Consider the Strong Beneficence Principle (SBP): Persons of affluent means ought to give to those who might fail basic human subsistence until the point at which they must give up something of comparable moral importance. This principle has been the subject of much recent discussion. In this paper, I argue that no coherent interpretation of SBP can be found. SBP faces an interpretive trilemma, each horn of which should be unacceptable to fans of SBP; SBP is either (a) so strong (...) as to be patently absurd; (b) implausible given its acceptance of a form of numbers skepticism; (c) drained of all its demanding force. In the conclusion, I show how the problems with SBP generalize to all similarly demanding principles of beneficence. (shrink)
An important platitude about prudential rationality is that I should not refuse to sacrifice a smaller amount of present welfare for the sake of larger future benefits. I ought, in other words, to treat my present and future as of equal prudential significance. The demands of prudence are less clear, however, when it comes to one’s past selves. In this paper, I argue that past benefits are possible in two ways, and that this fact cannot be easily accommodated by traditional (...) approaches to prudential rationality. Against univocal accounts of prudential rationality, I hold that the possibility of past benefits suggests that a bias toward the present and future is defensible when it comes to some welfare goods, but that prudential reasons are temporally neutral between when it comes to the success or failure of one’s long-term projects. (shrink)
This brief commentary has three goals. The first is to argue that ‘‘framework debate’’ in cognitive science is unresolvable. The idea that one theory or framework can singly account for the vast complexity and variety of cognitive processes seems unlikely if not impossible. The second goal is a consequence of this: We should consider how the various theories on offer work together in diverse contexts of investigation. A final goal is to supply a brief review for readers who are compelled (...) by these points to explore existing literature on the topic. Despite this literature, pluralism has garnered very little attention from broader cognitive science. We end by briefly considering what it might mean for theoretical cognitive science. (shrink)
The SnowWhite problem is introduced to demonstrate how learning something of which one could not have learnt the opposite can change an agent’s probability assignment. This helps us to analyse the Sleeping Beauty problem, which is deconstructed as a combinatorial engine and a subjective wrapper. The combinatorial engine of the problem is analogous to Bertrand’s boxes paradox and can be solved with standard probability theory. The subjective wrapper is clarified using the Snow White problem. Sample spaces for all three (...) problems are presented. The conclusion is that subjectivity plays no irreducible role in solving the Sleeping Beauty problem and that no reference to centered worlds is required to provide the answer. (shrink)
Dale Jacquette charts the development of Schopenhauer's ideas from the time of his early dissertation on The Fourfold Root of the Principle of Sufficient Reason through the two editions of his magnum opus The World as Will and Representation to his later collections of philosophical aphorisms and competition essays. Jacquette explores the central topics in Schopenhauer's philosophy including his metaphysics of the world as representation and Will, his so-called pessimistic philosophical appraisal of the human condition, his examination of the (...) concept of death, his dualistic analysis of free will, and his simplified non-Kantian theory of morality. Jacquette shows how these many complex themes fit together in a unified portrait of Schopenhauer's philosophy. The synthesis of Plato, Kant and Buddhist and Hindu ideas is given particular attention as is his influence on Nietzsche, first a follower and then arch opponent of Schopenhauer's thought, and the early Wittgenstein. The book provides a comprehensive and in-depth historical and philosophical introduction to Schopenhauer's distinctive contribution to philosophy. (shrink)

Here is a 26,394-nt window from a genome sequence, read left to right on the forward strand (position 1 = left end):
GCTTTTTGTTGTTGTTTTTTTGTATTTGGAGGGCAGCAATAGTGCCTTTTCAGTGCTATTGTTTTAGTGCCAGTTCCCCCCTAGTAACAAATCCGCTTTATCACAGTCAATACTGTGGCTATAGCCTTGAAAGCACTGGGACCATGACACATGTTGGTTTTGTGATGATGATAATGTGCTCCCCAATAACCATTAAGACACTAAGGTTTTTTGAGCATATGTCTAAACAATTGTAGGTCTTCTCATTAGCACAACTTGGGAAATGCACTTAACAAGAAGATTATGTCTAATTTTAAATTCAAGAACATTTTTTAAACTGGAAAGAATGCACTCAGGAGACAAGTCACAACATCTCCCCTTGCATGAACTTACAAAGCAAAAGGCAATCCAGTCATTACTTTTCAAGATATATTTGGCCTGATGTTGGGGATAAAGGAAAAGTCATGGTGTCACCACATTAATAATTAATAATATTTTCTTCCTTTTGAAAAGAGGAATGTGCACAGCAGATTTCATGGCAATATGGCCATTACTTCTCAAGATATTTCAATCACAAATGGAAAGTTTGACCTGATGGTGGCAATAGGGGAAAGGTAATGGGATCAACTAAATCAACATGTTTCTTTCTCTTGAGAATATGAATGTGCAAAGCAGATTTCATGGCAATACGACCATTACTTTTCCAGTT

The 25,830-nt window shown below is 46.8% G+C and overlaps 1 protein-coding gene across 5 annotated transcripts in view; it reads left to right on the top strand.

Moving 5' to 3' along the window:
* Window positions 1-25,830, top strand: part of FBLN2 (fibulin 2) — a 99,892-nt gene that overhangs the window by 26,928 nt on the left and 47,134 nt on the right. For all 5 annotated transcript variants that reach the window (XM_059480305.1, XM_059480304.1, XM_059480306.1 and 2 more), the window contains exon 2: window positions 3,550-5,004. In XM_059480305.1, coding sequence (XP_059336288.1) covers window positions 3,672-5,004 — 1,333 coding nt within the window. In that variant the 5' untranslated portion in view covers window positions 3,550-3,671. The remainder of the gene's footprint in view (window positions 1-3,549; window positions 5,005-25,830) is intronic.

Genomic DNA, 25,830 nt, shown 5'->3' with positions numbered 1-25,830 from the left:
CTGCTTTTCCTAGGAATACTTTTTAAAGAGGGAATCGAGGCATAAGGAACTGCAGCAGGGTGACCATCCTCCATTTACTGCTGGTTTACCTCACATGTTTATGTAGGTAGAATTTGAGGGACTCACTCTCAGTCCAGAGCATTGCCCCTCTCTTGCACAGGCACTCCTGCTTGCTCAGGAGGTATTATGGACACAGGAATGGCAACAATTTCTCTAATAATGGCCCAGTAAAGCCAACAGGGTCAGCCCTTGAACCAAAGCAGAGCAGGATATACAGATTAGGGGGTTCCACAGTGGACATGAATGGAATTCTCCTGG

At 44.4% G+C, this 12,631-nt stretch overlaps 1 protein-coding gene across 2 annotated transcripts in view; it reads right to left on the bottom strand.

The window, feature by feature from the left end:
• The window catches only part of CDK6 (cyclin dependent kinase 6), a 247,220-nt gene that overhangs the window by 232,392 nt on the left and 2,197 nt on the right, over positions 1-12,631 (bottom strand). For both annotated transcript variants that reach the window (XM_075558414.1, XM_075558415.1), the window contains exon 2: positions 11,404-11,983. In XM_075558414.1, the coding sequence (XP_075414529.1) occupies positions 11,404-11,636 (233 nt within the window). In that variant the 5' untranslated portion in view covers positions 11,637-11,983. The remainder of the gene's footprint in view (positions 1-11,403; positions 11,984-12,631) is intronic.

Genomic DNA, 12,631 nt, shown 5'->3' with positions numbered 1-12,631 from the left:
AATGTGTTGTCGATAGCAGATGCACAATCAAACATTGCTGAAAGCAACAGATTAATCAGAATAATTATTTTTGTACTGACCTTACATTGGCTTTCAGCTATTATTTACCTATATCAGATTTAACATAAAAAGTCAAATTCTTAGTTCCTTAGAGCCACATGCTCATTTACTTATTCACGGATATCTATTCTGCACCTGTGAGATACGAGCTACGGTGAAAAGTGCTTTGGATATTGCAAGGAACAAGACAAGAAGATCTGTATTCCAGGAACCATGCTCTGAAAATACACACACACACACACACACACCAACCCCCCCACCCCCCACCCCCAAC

Many find it plausible to posit a category of supererogatory actions. But the supererogatory resists easy analysis. Traditionally, supererogatory actions are characterized as actions that are morally good, but not morally required; actions that go the call of our moral obligations. As I shall argue in this article, however, the traditional analysis can be accepted only by a view with troubling consequences concerning the structure of the moral point of view. I propose a different analysis that is extensionally correct, avoids (...) the problems of the traditional view, and, incidentally, also defuses any objection to act-consequentialism, or any other first-order moral theory, on grounds that it cannot accommodate the supererogatory. (shrink)
_Virtue as Social Intelligence: An Empirically Grounded Theory_ takes on the claims of philosophical situationism, the ethical theory that is skeptical about the possibility of human virtue. Influenced by social psychological studies, philosophical situationists argue that human personality is too fluid and fragmented to support a stable set of virtues. They claim that virtue cannot be grounded in empirical psychology. This book argues otherwise. Drawing on the work of psychologists Walter Mischel and Yuichi Shoda, Nancy E. Snow argues that (...) the social psychological experiments that philosophical situationists rely on look at the wrong kinds of situations to test for behavioral consistency. Rather than looking at situations that are objectively similar, researchers need to compare situations that have similar meanings _for the subject_. When this is done, subjects exhibit behavioral consistencies that warrant the attribution of enduring traits, and virtues are a subset of these traits. Virtue can therefore be empirically grounded and virtue ethics has nothing to fear from philosophical situationism. (shrink)
Page generated Wed Jul 28 20:32:33 2021 on philpapers-web-65948fd446-wp78j
cache stats: hit=5125, miss=2452, save= autohandler : 985 ms called component : 972 ms search.pl : 852 ms render loop : 542 ms initIterator : 306 ms addfields : 279 ms next : 223 ms publicCats : 220 ms retrieve cache object : 92 ms menu : 81 ms quotes : 48 ms save cache object : 31 ms autosense : 23 ms search_quotes : 22 ms match_cats : 21 ms prepCit : 15 ms applytpl : 4 ms intermediate : 1 ms match_authors : 1 ms match_other : 1 ms init renderer : 0 ms setup : 0 ms auth : 0 ms writelog : 0 ms